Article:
by Brandon Formby
The Texas Department of Transportation’s new executive director says it’s going to take more than new roads to keep Texans traveling smoothly if population growth estimates prove true.
The way Joe Weber sees it, the state transportation agency needs to increase financing for commuter and freight projects if it is to build the infrastructure that Texans are going to want and need in the decades ahead.
“That’s going to be hard to do,” Weber said. “That’s a cultural change.”
Some estimates project the state could double its population to more than 55 million residents in less than 40 years. TxDOT faces inadequate funding to maintain current state roads and build new highways to keep pace.
But one of Weber’s biggest priorities in the short term is going to be reducing the number of traffic fatalities. More than 1,100 people have died in vehicle accidents so far this year.
“That’s embarrassing to me,” Weber said.
The Texas Transportation Commission tapped Weber last month to replace former executive director Phil Wilson, who left to run a Texas water authority. Weber, a retired Marine Corps lieutenant general, last week spoke with The Dallas Morning News about his philosophies on the future of Texas transportation.
Weber was most recently the vice president of student affairs at Texas A&M, his alma mater. Like Wilson, Weber is not an engineer and doesn’t have a transportation-focused background.
But, he said, his 36-year tenure in the Marines included overseeing a host of construction work, military base installations and infrastructure projects.
“So it’s not new to me,” he said.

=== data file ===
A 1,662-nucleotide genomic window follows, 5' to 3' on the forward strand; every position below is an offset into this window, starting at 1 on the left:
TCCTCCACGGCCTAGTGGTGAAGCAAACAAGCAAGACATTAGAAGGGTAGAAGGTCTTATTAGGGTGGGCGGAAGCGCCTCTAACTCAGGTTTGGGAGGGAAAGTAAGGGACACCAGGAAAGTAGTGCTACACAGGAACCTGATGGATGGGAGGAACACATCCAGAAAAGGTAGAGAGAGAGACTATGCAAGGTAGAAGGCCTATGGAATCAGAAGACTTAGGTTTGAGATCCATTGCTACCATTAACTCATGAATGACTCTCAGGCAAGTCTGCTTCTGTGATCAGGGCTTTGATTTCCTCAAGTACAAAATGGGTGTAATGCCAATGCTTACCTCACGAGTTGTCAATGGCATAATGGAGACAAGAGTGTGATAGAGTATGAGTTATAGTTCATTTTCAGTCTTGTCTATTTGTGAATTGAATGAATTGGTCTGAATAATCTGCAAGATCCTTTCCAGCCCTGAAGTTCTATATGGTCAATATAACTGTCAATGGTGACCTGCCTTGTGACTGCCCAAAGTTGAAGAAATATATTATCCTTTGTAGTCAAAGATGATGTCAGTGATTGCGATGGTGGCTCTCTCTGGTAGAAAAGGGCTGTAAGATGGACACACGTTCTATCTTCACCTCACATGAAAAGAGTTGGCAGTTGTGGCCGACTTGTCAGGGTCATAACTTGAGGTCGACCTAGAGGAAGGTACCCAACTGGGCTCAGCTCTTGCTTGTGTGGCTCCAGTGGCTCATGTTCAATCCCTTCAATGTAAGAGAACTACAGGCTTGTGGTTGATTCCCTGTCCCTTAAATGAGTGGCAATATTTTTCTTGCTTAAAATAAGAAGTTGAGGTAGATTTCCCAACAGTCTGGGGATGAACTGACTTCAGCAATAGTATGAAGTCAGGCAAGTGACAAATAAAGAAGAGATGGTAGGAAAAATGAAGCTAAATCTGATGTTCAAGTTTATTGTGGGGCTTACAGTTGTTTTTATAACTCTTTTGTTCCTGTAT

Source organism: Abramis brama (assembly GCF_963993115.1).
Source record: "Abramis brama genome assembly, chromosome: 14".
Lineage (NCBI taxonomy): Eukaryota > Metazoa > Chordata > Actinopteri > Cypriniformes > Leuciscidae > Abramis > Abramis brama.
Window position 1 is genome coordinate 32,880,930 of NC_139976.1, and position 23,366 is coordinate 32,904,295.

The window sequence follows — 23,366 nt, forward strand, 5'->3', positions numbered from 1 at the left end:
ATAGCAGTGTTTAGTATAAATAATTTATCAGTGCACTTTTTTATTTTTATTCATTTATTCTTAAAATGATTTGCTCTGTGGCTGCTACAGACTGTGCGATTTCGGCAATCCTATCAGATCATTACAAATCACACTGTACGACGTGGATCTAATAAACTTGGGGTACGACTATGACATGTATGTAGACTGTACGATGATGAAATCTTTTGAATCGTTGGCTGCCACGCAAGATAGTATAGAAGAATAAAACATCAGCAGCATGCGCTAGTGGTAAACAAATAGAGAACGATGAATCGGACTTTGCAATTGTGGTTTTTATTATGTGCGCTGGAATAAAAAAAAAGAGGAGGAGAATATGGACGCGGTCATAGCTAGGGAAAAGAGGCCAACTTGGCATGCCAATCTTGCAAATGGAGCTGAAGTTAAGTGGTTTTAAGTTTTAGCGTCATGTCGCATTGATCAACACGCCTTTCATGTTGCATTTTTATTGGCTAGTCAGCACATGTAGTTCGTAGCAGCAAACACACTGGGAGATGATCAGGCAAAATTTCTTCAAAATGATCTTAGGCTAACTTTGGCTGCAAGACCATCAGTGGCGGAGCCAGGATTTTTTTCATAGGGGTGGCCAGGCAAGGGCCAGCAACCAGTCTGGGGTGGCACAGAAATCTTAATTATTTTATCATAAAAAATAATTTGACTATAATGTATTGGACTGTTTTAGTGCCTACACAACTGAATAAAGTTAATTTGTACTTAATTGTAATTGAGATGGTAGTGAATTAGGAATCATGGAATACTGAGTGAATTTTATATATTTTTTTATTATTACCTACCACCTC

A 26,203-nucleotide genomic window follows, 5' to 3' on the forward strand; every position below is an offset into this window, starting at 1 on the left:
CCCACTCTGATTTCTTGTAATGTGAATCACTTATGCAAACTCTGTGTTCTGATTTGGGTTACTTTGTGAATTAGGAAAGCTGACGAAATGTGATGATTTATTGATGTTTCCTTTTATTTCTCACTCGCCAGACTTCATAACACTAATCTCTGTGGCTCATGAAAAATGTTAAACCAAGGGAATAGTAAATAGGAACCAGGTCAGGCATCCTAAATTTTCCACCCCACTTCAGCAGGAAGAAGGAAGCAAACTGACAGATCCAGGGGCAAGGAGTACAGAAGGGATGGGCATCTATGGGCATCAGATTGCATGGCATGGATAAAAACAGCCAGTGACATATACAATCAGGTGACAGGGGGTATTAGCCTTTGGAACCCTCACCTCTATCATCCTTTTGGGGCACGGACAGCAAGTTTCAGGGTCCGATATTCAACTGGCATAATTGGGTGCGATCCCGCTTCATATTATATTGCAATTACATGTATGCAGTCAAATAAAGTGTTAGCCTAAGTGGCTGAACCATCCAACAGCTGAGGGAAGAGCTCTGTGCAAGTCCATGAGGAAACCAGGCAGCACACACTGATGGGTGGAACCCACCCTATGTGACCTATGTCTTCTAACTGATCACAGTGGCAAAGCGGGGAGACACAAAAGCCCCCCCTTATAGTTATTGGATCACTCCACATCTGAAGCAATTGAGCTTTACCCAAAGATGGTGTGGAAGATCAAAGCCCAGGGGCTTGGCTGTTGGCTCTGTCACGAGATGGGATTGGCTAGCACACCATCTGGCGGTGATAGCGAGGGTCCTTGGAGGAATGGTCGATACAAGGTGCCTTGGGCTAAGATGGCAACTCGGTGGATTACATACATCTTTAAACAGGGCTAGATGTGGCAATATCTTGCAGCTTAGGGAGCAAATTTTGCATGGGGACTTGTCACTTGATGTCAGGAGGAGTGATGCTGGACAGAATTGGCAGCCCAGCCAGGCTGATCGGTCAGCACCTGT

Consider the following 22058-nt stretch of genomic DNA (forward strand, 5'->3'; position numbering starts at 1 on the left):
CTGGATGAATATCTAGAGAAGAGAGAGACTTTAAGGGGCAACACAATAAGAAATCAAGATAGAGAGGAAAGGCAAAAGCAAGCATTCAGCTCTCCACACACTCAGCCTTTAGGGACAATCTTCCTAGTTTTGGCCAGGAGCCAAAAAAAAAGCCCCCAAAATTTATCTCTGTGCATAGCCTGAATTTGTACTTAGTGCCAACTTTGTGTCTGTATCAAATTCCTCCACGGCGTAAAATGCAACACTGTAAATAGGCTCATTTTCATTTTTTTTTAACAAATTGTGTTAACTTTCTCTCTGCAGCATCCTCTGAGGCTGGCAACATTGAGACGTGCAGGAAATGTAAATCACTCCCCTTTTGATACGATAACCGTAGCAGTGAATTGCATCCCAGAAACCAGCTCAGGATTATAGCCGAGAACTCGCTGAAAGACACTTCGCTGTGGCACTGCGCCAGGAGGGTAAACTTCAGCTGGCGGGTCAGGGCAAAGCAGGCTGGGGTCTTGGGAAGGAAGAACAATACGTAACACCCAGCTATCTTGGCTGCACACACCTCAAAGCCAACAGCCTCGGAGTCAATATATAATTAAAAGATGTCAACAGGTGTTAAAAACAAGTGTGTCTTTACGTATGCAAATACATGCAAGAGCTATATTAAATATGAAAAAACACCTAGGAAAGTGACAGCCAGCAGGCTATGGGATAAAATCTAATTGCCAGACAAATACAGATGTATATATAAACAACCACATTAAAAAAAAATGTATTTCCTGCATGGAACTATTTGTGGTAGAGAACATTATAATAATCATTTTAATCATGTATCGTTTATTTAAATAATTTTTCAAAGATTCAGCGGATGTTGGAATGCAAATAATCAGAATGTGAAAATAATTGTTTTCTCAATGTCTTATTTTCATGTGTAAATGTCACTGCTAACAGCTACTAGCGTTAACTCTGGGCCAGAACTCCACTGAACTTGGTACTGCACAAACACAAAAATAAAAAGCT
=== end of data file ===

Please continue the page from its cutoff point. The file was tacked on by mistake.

Weber said that meeting transportation needs isn’t just about making sure Texans get to work. He said the future stability of the state’s economy will rely on businesses, workers and consumers being able to connect through all modes of transport.
“It’s about economic development,” he said. “It’s not just moving around, it’s not just solely congestion.”
Putting more emphasis on transportation modes other than roads isn’t just predicated on a shift in thinking — it’s going to require a change in how the agency spends its money. TxDOT, like most of its counterparts across the country, was born out of a former state highway department. And when it comes to legislative funding and agency spending, those roots are still apparent.
“Funding still primarily revolves around highway construction,” said agency spokesman Bob Kaufman.
Weber said the agency needs to work closely with local authorities — including other transportation agencies — to better plan for future needs and projects. He said the agency will have to continue to explore new ways to finance projects. And emerging technologies such as automated cars could also lead to innovations that relieve congestion in less costly ways to the agency.
“We’re really in a window of opportunity,” Weber said.